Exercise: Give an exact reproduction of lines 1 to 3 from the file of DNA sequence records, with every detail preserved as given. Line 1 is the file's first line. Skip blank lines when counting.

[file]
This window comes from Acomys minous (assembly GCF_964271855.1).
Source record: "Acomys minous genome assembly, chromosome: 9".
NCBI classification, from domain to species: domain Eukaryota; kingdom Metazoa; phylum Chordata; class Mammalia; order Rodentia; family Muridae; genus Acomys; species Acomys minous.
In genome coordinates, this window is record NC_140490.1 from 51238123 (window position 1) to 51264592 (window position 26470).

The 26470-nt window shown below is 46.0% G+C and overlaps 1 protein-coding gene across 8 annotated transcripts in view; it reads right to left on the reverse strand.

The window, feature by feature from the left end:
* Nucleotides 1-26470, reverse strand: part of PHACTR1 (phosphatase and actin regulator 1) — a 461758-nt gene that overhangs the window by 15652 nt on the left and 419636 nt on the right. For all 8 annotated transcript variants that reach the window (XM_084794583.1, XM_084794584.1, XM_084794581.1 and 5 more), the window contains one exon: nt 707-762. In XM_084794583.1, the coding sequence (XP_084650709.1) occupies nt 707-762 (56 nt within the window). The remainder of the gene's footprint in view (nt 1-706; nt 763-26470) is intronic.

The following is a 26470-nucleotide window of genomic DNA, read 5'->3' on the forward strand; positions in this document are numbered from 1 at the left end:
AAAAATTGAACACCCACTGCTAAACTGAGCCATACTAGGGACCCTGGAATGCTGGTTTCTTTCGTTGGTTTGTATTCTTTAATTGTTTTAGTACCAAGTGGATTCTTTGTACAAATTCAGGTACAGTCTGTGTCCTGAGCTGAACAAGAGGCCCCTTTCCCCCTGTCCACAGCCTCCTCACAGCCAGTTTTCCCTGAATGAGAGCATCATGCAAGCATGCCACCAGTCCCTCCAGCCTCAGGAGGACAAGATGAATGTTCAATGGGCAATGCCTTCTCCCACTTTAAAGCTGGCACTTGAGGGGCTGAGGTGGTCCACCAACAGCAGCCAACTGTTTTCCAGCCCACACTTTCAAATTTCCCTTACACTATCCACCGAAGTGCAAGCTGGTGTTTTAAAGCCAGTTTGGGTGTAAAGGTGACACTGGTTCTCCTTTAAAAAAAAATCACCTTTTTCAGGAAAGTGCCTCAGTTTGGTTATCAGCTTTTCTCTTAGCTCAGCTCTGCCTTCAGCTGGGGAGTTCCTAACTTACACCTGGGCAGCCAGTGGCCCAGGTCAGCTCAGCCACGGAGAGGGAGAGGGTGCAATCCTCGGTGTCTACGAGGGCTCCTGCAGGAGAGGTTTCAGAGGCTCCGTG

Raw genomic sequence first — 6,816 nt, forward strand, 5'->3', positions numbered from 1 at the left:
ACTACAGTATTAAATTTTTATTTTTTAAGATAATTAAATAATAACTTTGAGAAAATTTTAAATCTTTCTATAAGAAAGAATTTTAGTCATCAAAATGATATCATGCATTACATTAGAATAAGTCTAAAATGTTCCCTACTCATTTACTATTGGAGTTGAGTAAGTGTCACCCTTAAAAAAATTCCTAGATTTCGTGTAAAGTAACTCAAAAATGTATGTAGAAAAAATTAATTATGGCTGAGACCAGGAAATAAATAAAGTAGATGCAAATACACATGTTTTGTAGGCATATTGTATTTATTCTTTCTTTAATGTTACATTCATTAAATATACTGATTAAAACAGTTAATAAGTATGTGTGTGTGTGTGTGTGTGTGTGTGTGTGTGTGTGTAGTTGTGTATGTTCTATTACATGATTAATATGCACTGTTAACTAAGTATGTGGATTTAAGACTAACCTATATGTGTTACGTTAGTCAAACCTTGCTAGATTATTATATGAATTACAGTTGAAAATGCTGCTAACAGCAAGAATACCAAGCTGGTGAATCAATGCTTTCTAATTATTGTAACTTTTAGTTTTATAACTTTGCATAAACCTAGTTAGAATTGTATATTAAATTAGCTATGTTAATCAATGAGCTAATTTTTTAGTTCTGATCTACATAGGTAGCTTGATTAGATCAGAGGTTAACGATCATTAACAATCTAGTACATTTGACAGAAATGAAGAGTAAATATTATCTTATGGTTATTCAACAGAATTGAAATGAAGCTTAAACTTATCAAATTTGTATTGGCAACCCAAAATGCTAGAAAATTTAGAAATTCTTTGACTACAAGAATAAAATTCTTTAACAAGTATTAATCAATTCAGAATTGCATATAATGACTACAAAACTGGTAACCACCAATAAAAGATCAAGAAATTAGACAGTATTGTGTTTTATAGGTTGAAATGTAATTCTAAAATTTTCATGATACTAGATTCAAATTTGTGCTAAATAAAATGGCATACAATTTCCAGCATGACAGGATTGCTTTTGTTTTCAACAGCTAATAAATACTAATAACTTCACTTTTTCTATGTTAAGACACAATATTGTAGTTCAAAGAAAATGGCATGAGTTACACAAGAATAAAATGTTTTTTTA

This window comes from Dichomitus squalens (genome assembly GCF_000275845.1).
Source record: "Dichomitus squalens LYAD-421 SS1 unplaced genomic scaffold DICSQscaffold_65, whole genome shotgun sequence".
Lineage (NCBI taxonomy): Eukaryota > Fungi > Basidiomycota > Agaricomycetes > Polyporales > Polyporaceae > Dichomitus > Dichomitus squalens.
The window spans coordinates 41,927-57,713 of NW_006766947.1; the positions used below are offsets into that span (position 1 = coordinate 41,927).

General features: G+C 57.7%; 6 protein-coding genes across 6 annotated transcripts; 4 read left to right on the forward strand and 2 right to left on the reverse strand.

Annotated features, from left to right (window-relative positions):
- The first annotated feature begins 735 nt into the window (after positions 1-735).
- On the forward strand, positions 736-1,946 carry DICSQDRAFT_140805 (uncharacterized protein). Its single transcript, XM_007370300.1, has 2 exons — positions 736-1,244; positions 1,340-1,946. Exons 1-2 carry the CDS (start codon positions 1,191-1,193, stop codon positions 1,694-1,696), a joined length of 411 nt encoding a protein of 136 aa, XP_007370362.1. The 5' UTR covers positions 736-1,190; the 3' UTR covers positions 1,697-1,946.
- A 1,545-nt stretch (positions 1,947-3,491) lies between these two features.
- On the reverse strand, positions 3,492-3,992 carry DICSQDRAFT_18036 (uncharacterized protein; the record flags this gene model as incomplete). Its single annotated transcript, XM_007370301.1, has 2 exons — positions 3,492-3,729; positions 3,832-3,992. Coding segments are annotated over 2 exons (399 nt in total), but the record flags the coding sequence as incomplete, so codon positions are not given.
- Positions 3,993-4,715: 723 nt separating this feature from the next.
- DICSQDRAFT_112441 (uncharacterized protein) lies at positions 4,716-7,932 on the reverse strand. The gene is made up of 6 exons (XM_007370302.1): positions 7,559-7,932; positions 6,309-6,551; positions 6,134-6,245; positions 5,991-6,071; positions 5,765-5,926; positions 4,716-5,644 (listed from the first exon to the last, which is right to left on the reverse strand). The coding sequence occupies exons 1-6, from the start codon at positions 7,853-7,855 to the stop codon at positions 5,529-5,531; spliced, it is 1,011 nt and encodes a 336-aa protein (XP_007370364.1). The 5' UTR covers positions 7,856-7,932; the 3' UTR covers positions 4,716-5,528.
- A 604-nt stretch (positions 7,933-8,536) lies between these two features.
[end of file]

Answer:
This window comes from Acomys minous (assembly GCF_964271855.1).
Source record: "Acomys minous genome assembly, chromosome: 9".
NCBI classification, from domain to species: domain Eukaryota; kingdom Metazoa; phylum Chordata; class Mammalia; order Rodentia; family Muridae; genus Acomys; species Acomys minous.